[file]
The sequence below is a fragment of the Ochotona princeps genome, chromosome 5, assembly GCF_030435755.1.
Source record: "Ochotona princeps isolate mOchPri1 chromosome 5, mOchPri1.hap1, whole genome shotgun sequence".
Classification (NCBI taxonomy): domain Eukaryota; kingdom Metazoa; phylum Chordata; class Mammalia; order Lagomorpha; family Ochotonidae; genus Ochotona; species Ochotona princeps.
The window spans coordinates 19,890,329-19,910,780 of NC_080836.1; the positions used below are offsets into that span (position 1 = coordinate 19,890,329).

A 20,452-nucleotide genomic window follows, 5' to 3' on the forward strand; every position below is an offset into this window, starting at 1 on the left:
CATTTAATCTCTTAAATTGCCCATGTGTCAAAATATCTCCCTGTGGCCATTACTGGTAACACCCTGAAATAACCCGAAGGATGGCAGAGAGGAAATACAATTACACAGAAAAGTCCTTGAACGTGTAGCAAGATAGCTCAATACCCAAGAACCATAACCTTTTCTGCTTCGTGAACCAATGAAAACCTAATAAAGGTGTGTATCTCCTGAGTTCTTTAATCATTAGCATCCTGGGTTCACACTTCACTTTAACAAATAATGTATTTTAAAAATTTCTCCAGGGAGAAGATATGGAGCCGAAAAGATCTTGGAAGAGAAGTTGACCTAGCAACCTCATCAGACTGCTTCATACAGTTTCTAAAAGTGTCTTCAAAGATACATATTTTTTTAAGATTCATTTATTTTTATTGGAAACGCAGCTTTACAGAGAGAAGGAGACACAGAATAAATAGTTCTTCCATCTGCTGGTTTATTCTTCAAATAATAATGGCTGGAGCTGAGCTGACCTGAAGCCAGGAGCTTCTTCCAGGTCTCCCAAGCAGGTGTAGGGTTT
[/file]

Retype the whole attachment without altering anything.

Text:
The sequence below is a fragment of the Ochotona princeps genome, chromosome 5, assembly GCF_030435755.1.
Source record: "Ochotona princeps isolate mOchPri1 chromosome 5, mOchPri1.hap1, whole genome shotgun sequence".
Classification (NCBI taxonomy): domain Eukaryota; kingdom Metazoa; phylum Chordata; class Mammalia; order Lagomorpha; family Ochotonidae; genus Ochotona; species Ochotona princeps.
The window spans coordinates 19,890,329-19,910,780 of NC_080836.1; the positions used below are offsets into that span (position 1 = coordinate 19,890,329).

A 20,452-nucleotide genomic window follows, 5' to 3' on the forward strand; every position below is an offset into this window, starting at 1 on the left:
CATTTAATCTCTTAAATTGCCCATGTGTCAAAATATCTCCCTGTGGCCATTACTGGTAACACCCTGAAATAACCCGAAGGATGGCAGAGAGGAAATACAATTACACAGAAAAGTCCTTGAACGTGTAGCAAGATAGCTCAATACCCAAGAACCATAACCTTTTCTGCTTCGTGAACCAATGAAAACCTAATAAAGGTGTGTATCTCCTGAGTTCTTTAATCATTAGCATCCTGGGTTCACACTTCACTTTAACAAATAATGTATTTTAAAAATTTCTCCAGGGAGAAGATATGGAGCCGAAAAGATCTTGGAAGAGAAGTTGACCTAGCAACCTCATCAGACTGCTTCATACAGTTTCTAAAAGTGTCTTCAAAGATACATATTTTTTTAAGATTCATTTATTTTTATTGGAAACGCAGCTTTACAGAGAGAAGGAGACACAGAATAAATAGTTCTTCCATCTGCTGGTTTATTCTTCAAATAATAATGGCTGGAGCTGAGCTGACCTGAAGCCAGGAGCTTCTTCCAGGTCTCCCAAGCAGGTGTAGGGTTT